Investors question the rating agencies
Euromoney Limited, Registered in England & Wales, Company number 15236090
4 Bouverie Street, London, EC4Y 8AX
Copyright © Euromoney Limited 2024
Accessibility | Terms of Use | Privacy Policy | Modern Slavery Statement

Investors question the rating agencies

The huge growth in the number of European corporates of varying credit quality tapping the capital markets has led to massive demand for ratings. The ratings agencies are staffing up to meet this challenge. But there remains a question mark over the value of the service they provide, especially in high yield, the most credit-intensive area of all.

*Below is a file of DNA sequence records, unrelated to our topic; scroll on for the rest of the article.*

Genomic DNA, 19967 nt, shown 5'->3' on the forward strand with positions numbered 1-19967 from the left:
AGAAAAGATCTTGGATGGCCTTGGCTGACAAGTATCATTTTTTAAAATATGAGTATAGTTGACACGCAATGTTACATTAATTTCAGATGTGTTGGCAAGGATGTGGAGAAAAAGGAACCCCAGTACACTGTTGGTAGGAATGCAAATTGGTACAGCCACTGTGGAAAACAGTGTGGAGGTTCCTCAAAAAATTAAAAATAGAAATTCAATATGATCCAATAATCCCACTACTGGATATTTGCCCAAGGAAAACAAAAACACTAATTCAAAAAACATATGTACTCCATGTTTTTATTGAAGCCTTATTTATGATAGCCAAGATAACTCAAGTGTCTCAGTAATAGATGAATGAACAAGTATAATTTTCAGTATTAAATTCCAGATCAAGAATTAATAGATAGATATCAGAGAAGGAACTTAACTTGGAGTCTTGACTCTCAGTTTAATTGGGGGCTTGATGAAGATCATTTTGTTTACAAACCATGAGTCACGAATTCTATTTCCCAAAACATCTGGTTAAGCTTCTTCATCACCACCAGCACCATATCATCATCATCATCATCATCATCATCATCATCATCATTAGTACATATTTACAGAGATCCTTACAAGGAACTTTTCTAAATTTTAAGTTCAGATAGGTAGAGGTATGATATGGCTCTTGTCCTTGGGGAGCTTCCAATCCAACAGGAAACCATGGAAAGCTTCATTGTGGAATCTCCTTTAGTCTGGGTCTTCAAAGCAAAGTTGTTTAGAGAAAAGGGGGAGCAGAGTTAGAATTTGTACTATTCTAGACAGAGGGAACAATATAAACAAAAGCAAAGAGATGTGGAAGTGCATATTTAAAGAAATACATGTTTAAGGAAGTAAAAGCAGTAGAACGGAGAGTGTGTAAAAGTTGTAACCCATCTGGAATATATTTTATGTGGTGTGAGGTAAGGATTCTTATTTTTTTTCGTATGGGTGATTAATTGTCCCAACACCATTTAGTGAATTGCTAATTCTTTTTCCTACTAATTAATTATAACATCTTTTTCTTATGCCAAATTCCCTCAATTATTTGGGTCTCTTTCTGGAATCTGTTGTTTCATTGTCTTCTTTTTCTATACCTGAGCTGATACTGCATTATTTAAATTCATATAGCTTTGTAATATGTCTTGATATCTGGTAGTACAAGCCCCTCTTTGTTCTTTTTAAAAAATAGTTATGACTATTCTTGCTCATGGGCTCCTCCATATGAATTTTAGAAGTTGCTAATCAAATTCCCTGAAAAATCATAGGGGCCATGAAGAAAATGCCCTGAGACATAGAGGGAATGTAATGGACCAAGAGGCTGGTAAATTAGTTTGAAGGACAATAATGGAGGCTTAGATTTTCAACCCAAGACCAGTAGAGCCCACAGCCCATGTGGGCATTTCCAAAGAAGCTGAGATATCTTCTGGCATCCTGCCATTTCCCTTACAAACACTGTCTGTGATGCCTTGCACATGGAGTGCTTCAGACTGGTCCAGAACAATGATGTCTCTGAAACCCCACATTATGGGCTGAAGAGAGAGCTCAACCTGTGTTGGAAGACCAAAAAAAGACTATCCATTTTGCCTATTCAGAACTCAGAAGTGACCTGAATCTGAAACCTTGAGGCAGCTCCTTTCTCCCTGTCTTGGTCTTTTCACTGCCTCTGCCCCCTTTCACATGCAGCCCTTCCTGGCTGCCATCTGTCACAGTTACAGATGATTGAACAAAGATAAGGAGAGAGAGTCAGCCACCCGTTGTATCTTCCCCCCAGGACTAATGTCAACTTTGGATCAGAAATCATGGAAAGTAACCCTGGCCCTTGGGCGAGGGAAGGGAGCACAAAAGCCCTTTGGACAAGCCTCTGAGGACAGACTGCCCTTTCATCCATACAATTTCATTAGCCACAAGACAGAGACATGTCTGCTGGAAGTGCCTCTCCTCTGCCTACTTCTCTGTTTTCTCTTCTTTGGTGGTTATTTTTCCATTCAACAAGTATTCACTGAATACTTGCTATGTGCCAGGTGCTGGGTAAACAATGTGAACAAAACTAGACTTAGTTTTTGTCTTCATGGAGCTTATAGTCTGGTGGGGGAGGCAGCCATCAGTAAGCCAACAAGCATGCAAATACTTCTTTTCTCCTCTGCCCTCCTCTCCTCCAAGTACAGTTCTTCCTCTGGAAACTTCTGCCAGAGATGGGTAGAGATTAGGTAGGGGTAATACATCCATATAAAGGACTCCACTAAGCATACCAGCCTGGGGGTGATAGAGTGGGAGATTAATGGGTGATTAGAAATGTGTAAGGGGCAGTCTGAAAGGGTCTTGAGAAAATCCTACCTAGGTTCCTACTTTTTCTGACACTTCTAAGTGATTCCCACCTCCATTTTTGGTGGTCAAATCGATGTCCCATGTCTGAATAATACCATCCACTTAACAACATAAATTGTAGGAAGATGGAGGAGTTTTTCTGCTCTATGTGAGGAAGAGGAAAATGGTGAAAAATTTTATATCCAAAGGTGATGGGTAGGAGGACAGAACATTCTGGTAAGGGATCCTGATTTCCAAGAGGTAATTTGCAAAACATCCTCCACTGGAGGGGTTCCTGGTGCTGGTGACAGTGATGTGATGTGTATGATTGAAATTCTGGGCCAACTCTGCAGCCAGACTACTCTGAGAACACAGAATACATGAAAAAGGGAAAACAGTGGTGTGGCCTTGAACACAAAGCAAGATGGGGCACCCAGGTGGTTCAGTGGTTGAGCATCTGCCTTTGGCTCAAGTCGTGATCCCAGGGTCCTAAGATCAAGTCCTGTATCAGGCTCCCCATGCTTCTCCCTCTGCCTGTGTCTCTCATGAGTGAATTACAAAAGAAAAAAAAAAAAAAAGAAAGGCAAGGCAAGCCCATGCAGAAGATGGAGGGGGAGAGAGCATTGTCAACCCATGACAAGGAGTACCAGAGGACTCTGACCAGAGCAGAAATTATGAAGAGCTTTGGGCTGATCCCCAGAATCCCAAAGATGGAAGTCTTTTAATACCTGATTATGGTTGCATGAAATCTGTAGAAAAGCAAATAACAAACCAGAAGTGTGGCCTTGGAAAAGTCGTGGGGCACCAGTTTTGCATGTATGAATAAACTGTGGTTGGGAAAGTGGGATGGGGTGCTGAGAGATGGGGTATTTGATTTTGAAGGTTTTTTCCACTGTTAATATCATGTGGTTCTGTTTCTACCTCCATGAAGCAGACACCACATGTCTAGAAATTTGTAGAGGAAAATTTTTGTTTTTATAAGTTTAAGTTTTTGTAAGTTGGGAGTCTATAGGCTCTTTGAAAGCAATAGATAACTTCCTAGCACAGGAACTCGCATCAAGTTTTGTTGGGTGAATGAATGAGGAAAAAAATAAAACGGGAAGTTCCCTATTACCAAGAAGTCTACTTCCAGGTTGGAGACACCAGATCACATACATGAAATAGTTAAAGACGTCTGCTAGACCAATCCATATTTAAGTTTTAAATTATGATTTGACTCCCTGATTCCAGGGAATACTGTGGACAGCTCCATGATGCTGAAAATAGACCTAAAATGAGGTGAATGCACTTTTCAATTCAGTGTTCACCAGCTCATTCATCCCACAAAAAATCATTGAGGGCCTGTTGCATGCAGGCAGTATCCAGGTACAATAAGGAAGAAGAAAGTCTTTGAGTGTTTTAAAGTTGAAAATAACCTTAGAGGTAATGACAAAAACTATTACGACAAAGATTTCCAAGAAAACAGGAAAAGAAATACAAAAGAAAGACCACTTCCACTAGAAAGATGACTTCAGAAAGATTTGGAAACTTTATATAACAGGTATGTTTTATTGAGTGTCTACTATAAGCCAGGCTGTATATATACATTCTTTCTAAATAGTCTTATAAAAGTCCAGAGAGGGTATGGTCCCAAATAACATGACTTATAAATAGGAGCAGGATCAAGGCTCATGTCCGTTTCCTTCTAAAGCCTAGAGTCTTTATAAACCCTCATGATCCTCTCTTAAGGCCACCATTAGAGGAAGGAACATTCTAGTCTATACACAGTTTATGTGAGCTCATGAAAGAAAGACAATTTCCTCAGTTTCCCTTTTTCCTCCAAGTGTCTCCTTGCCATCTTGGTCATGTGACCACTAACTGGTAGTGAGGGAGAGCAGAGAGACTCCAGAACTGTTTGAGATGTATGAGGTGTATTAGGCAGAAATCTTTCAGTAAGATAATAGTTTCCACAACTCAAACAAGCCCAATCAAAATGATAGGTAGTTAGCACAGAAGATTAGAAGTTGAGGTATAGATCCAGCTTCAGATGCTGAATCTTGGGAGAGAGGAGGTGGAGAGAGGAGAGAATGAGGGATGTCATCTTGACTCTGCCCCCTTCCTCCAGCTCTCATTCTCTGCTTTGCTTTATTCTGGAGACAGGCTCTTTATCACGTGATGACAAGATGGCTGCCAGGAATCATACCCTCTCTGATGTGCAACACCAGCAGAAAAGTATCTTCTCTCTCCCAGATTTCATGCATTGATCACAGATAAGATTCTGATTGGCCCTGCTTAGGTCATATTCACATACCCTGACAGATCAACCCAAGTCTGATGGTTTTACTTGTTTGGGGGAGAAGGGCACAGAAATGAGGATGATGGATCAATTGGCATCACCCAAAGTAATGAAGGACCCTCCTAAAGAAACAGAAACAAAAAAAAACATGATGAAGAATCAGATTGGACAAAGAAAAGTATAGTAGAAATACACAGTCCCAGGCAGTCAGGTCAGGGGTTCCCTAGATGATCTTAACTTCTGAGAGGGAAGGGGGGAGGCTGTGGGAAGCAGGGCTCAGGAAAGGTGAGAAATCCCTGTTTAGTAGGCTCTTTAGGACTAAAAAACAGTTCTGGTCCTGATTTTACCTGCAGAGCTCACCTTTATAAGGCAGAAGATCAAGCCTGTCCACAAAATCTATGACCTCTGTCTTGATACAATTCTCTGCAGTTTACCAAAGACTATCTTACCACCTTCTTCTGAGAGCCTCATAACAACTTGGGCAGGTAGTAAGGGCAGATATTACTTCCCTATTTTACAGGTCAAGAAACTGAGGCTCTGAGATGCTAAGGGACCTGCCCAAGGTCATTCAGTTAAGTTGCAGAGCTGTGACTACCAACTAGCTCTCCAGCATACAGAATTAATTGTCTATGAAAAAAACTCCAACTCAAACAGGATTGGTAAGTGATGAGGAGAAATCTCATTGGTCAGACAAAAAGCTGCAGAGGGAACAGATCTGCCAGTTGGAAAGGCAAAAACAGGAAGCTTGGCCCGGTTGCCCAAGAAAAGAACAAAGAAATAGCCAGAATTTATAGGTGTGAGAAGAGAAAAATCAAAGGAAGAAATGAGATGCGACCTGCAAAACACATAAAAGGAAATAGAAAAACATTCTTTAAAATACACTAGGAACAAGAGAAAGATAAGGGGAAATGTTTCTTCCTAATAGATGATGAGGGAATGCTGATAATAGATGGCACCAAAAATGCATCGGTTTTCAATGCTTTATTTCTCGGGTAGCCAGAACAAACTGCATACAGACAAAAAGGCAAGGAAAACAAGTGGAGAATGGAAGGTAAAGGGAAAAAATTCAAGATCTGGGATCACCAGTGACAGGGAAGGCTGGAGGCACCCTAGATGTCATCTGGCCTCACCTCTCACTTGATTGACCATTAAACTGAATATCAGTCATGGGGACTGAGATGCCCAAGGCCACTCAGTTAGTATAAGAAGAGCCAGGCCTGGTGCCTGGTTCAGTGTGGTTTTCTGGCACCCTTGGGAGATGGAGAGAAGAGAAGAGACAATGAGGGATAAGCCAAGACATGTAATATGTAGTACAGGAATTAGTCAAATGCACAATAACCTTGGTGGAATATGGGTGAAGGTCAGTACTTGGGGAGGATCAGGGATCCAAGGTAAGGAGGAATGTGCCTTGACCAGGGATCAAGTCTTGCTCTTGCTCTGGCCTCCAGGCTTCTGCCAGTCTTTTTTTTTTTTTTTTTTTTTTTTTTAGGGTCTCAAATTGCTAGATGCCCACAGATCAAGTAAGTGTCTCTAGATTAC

Agnes de Petigny

It is a rare investor who is willing to be seen openly criticizing the job that rating agencies do. Despite fund managers' private grumbles - about the shortcomings, the mistakes, the frustrations - the relationship is still too important to jeopardize. Behind closed doors, however, it is a different story.

"Rating agencies have no predictive capabilities whatsoever," says one European high-yield portfolio manager - asking, in exasperation: "Why do people still tolerate them? Why do they use them?"

At the other end of the scale, an investor who professes to value rating agencies can manage no bigger compliment than this when asked about how forward thinking they are: "They can be quite slow, but for the big credits they're generally not too far behind."

A decade ago there were fewer than 50 companies in Europe with ratings.

Gift this article